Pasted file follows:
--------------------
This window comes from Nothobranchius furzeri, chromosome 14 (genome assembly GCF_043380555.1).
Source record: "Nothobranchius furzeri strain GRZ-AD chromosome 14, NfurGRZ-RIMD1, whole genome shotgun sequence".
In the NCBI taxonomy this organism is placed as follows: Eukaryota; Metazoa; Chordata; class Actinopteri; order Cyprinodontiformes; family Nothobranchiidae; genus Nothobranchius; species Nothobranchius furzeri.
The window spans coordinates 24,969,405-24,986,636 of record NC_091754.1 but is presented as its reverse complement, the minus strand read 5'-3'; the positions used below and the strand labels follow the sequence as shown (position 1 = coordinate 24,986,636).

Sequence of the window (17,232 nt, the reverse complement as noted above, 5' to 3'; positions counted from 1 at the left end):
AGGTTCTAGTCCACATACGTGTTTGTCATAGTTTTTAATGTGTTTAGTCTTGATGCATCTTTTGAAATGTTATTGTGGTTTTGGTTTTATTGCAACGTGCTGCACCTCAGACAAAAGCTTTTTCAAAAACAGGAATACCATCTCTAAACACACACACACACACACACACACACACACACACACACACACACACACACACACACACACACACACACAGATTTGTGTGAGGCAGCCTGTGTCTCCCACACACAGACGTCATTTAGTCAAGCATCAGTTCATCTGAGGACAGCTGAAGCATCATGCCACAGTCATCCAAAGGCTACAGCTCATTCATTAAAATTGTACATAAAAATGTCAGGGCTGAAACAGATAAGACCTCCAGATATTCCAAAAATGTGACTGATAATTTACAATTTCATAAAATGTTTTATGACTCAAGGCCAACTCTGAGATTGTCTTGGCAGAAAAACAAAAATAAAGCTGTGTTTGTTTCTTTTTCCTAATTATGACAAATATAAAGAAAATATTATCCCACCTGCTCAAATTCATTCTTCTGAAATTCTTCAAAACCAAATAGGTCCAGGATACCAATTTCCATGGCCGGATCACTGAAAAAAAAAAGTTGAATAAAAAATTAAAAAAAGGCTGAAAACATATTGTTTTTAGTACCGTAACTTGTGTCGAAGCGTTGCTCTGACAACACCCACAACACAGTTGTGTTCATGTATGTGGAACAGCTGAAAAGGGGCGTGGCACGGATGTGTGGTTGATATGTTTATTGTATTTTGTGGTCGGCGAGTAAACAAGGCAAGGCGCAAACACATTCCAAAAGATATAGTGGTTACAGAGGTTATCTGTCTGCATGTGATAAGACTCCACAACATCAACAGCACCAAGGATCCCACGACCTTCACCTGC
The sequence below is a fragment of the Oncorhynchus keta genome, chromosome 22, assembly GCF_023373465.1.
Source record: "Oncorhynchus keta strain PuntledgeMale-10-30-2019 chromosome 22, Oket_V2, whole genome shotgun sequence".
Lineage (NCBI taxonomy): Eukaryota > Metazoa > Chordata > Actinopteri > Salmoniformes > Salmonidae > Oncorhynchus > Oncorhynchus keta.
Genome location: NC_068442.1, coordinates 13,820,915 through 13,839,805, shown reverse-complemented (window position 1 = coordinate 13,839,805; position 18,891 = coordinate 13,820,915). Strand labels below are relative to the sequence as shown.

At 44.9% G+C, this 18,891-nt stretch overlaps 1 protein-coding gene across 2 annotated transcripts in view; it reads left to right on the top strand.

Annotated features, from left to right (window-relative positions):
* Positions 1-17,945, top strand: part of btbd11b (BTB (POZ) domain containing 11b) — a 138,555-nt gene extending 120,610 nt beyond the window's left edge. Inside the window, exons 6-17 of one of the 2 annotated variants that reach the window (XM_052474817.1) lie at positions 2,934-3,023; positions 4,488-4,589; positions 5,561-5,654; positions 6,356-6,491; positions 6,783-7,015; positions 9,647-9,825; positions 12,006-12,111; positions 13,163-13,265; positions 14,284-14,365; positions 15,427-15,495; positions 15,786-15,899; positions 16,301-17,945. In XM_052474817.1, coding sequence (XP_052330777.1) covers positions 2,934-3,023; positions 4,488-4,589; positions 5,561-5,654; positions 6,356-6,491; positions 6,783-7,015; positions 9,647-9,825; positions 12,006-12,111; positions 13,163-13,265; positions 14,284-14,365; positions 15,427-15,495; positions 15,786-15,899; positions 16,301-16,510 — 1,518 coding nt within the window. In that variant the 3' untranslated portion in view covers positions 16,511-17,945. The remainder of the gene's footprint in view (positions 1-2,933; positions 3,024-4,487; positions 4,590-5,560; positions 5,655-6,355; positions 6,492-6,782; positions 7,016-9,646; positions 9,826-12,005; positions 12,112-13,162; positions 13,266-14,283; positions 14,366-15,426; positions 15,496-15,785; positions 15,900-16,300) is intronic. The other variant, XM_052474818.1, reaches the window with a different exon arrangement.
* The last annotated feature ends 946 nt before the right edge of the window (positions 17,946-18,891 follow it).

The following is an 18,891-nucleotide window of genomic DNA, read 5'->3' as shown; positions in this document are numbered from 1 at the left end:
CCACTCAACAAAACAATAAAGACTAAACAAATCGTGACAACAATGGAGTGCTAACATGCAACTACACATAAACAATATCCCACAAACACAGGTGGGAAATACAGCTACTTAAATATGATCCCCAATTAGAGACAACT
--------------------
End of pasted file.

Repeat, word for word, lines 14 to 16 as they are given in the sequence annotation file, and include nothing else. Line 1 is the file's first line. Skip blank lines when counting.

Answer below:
* The last annotated feature ends 946 nt before the right edge of the window (positions 17,946-18,891 follow it).

The following is an 18,891-nucleotide window of genomic DNA, read 5'->3' as shown; positions in this document are numbered from 1 at the left end:
CCACTCAACAAAACAATAAAGACTAAACAAATCGTGACAACAATGGAGTGCTAACATGCAACTACACATAAACAATATCCCACAAACACAGGTGGGAAATACAGCTACTTAAATATGATCCCCAATTAGAGACAACT